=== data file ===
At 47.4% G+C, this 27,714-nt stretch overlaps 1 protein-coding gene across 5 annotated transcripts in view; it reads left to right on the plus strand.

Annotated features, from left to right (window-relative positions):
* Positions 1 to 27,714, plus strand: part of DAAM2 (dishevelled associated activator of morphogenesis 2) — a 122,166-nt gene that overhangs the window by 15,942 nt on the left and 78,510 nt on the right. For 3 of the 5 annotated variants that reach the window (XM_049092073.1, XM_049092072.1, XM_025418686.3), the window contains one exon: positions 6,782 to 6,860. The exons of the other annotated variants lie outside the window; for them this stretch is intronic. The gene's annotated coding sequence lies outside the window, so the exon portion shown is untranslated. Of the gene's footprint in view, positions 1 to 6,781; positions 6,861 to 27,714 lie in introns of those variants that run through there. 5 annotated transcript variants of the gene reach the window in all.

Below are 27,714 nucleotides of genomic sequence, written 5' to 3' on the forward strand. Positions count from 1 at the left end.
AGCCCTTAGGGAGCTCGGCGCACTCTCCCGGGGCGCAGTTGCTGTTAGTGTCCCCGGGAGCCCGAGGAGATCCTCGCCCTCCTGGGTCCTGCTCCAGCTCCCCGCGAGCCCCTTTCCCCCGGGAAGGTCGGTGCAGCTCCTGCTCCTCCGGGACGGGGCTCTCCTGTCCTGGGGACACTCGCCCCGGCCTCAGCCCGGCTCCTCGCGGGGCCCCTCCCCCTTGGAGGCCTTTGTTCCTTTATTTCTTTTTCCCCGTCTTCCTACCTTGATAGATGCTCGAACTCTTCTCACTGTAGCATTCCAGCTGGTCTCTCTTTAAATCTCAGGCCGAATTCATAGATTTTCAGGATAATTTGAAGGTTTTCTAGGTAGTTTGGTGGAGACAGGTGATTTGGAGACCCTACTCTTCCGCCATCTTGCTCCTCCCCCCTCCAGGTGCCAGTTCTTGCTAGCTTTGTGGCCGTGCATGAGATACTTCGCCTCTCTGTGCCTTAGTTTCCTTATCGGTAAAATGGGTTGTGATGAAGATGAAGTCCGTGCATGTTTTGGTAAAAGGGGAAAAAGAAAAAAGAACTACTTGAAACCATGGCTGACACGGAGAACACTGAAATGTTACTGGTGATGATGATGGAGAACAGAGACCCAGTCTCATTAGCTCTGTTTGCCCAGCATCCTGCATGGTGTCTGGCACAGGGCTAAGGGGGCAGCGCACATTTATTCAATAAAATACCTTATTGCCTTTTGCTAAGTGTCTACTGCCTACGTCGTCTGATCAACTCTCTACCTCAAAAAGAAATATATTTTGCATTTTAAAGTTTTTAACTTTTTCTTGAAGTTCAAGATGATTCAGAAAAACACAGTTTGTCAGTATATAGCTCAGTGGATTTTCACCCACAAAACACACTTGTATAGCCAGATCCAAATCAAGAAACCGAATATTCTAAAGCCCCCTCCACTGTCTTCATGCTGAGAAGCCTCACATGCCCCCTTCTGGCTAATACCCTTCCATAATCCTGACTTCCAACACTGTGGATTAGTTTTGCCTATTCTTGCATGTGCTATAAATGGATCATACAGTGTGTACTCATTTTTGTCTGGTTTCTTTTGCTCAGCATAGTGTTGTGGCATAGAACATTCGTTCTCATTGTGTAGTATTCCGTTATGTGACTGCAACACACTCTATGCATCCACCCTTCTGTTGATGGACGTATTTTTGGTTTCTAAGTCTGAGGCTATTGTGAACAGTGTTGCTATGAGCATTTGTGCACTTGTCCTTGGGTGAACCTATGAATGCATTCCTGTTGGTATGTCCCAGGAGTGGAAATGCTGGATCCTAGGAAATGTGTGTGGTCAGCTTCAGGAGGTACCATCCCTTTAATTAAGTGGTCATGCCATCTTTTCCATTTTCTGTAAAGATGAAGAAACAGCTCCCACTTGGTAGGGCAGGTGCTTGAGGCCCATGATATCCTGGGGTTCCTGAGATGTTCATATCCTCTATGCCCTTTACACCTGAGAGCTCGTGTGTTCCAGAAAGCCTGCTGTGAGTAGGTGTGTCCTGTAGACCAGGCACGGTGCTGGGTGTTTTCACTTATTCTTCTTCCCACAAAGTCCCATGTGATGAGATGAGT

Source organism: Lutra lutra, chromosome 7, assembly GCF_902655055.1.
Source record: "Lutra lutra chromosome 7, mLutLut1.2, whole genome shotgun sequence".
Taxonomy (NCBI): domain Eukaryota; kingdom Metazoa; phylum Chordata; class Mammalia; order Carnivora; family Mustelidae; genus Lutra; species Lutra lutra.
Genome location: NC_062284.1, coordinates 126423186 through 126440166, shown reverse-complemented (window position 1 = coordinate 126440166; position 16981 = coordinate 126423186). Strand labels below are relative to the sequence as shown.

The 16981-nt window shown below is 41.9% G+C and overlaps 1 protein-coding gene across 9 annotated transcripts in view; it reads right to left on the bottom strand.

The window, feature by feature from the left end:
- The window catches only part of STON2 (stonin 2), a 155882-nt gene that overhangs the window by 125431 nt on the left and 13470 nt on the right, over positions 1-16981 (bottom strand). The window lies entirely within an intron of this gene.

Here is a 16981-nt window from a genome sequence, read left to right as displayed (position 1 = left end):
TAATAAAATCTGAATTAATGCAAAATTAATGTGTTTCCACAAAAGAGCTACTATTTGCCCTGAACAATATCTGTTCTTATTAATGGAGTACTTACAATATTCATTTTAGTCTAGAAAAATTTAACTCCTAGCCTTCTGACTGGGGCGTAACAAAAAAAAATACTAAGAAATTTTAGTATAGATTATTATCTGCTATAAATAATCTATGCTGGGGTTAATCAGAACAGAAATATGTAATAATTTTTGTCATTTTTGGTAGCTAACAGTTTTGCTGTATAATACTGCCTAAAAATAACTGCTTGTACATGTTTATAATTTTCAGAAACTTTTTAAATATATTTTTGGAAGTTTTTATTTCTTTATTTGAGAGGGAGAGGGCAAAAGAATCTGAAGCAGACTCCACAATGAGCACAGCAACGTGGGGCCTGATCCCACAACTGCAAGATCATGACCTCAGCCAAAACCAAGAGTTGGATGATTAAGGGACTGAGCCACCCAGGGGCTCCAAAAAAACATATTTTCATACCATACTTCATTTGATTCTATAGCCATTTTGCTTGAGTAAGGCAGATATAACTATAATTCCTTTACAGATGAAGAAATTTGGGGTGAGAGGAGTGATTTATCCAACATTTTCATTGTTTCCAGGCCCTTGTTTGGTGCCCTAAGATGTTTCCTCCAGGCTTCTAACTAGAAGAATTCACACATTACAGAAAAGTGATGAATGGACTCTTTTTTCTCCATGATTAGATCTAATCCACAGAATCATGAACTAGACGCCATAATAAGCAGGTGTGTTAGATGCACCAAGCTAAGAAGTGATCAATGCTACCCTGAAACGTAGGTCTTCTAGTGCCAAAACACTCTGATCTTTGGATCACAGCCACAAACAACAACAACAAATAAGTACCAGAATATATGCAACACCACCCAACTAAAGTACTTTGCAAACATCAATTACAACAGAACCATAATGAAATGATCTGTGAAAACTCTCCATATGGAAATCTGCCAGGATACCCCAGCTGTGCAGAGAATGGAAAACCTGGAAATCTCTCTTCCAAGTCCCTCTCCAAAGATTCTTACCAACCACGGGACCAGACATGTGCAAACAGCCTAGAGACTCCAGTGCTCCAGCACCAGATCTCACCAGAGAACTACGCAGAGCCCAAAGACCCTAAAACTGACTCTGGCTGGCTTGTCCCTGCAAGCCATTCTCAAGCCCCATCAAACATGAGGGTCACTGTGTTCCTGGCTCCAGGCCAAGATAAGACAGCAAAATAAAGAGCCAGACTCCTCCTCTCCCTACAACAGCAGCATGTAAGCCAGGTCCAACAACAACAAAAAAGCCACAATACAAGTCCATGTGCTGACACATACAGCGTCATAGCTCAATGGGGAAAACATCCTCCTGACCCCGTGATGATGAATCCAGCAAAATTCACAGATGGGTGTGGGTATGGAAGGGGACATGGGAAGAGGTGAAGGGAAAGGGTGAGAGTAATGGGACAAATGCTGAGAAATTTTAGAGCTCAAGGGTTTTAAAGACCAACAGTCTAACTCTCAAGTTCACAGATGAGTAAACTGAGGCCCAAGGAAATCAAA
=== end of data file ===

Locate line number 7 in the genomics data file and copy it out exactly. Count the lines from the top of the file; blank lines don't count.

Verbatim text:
Source record: "Lutra lutra chromosome 7, mLutLut1.2, whole genome shotgun sequence".